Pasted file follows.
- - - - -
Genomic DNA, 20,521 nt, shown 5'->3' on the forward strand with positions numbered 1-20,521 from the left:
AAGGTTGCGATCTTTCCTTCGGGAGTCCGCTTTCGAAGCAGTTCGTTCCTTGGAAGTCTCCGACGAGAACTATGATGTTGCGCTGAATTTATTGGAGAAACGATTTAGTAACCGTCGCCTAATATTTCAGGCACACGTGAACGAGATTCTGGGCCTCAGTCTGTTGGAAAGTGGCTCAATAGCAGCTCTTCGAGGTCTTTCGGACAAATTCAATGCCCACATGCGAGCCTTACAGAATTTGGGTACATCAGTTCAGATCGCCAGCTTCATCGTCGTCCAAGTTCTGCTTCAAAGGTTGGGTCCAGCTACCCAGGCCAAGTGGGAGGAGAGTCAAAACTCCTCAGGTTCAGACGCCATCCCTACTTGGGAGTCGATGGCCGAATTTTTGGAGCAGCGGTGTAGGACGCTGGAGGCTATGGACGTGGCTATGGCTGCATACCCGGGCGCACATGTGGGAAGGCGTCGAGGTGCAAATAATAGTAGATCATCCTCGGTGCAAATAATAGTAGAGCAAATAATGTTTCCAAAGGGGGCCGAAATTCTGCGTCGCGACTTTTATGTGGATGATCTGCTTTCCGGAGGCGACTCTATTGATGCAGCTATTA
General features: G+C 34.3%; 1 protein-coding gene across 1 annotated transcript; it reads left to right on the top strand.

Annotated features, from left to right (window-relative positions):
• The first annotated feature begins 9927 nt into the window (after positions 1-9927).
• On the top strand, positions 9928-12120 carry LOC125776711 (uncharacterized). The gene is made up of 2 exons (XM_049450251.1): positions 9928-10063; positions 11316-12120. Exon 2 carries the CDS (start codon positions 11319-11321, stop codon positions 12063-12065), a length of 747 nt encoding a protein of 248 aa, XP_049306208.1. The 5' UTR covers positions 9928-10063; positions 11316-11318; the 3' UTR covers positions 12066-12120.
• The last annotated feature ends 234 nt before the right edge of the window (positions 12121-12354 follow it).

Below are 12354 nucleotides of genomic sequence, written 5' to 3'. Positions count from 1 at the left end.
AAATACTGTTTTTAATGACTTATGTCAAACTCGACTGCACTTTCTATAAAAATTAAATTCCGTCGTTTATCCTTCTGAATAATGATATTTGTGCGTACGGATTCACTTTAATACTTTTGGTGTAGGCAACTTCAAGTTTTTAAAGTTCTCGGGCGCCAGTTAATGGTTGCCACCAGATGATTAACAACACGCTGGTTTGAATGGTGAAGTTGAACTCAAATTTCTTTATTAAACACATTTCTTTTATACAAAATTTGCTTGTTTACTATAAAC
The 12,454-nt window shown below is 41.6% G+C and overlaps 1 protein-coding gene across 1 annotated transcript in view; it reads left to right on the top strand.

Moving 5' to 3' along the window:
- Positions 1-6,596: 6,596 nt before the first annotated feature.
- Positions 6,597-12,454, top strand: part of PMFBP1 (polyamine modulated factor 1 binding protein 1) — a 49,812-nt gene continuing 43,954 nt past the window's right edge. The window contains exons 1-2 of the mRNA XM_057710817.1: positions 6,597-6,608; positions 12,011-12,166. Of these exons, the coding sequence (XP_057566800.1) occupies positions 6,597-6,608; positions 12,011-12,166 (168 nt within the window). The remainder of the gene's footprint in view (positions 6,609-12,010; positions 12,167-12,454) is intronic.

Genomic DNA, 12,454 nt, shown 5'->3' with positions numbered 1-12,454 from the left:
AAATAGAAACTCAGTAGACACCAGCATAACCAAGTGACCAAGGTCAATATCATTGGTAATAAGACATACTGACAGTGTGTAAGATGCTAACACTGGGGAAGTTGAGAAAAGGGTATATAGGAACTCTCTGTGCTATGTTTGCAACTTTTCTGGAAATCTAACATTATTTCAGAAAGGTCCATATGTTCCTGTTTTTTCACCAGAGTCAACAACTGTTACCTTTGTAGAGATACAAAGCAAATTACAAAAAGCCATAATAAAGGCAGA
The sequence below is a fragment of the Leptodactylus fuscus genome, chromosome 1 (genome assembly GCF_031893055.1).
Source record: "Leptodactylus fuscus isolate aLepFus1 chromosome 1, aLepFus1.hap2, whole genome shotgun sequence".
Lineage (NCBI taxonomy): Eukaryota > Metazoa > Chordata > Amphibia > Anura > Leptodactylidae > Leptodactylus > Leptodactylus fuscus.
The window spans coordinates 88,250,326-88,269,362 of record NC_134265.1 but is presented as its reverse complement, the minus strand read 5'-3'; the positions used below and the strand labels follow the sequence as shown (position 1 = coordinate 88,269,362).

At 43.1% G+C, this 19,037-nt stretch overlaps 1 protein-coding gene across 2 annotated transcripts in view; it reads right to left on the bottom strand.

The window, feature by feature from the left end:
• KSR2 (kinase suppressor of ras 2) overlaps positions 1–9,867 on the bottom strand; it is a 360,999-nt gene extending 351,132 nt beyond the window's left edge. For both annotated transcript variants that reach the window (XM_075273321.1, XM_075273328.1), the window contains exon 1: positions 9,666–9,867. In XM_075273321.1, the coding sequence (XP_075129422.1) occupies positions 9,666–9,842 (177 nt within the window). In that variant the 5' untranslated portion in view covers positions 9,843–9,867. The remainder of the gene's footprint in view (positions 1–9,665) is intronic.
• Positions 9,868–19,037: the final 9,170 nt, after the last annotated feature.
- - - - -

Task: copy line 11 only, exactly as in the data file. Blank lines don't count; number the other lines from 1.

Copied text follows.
Moving 5' to 3' along the window: